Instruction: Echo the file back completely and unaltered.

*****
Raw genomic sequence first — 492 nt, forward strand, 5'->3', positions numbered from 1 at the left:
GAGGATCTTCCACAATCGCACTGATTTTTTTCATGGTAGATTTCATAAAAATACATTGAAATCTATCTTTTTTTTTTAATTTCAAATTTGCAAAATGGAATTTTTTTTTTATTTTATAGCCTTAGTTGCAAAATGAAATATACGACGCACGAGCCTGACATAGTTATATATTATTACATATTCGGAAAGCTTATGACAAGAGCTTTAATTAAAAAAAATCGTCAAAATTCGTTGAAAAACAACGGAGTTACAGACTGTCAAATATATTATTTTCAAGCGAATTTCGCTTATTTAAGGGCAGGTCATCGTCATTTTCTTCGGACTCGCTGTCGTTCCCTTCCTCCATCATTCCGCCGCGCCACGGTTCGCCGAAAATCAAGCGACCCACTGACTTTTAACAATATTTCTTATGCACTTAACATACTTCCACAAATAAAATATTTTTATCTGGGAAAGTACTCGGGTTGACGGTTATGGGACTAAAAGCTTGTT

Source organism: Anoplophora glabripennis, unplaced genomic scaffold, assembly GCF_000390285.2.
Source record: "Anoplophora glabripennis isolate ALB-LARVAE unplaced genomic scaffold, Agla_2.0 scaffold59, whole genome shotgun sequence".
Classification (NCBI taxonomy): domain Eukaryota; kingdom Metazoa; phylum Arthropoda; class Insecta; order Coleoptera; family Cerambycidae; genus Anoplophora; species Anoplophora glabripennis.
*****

Raw genomic sequence first — 492 nt, forward strand, 5'->3', positions numbered from 1 at the left:
GAGGATCTTCCACAATCGCACTGATTTTTTTCATGGTAGATTTCATAAAAATACATTGAAATCTATCTTTTTTTTTTAATTTCAAATTTGCAAAATGGAATTTTTTTTTTATTTTATAGCCTTAGTTGCAAAATGAAATATACGACGCACGAGCCTGACATAGTTATATATTATTACATATTCGGAAAGCTTATGACAAGAGCTTTAATTAAAAAAAATCGTCAAAATTCGTTGAAAAACAACGGAGTTACAGACTGTCAAATATATTATTTTCAAGCGAATTTCGCTTATTTAAGGGCAGGTCATCGTCATTTTCTTCGGACTCGCTGTCGTTCCCTTCCTCCATCATTCCGCCGCGCCACGGTTCGCCGAAAATCAAGCGACCCACTGACTTTTAACAATATTTCTTATGCACTTAACATACTTCCACAAATAAAATATTTTTATCTGGGAAAGTACTCGGGTTGACGGTTATGGGACTAAAAGCTTGTT

Source organism: Anoplophora glabripennis, unplaced genomic scaffold, assembly GCF_000390285.2.
Source record: "Anoplophora glabripennis isolate ALB-LARVAE unplaced genomic scaffold, Agla_2.0 scaffold59, whole genome shotgun sequence".
Classification (NCBI taxonomy): domain Eukaryota; kingdom Metazoa; phylum Arthropoda; class Insecta; order Coleoptera; family Cerambycidae; genus Anoplophora; species Anoplophora glabripennis.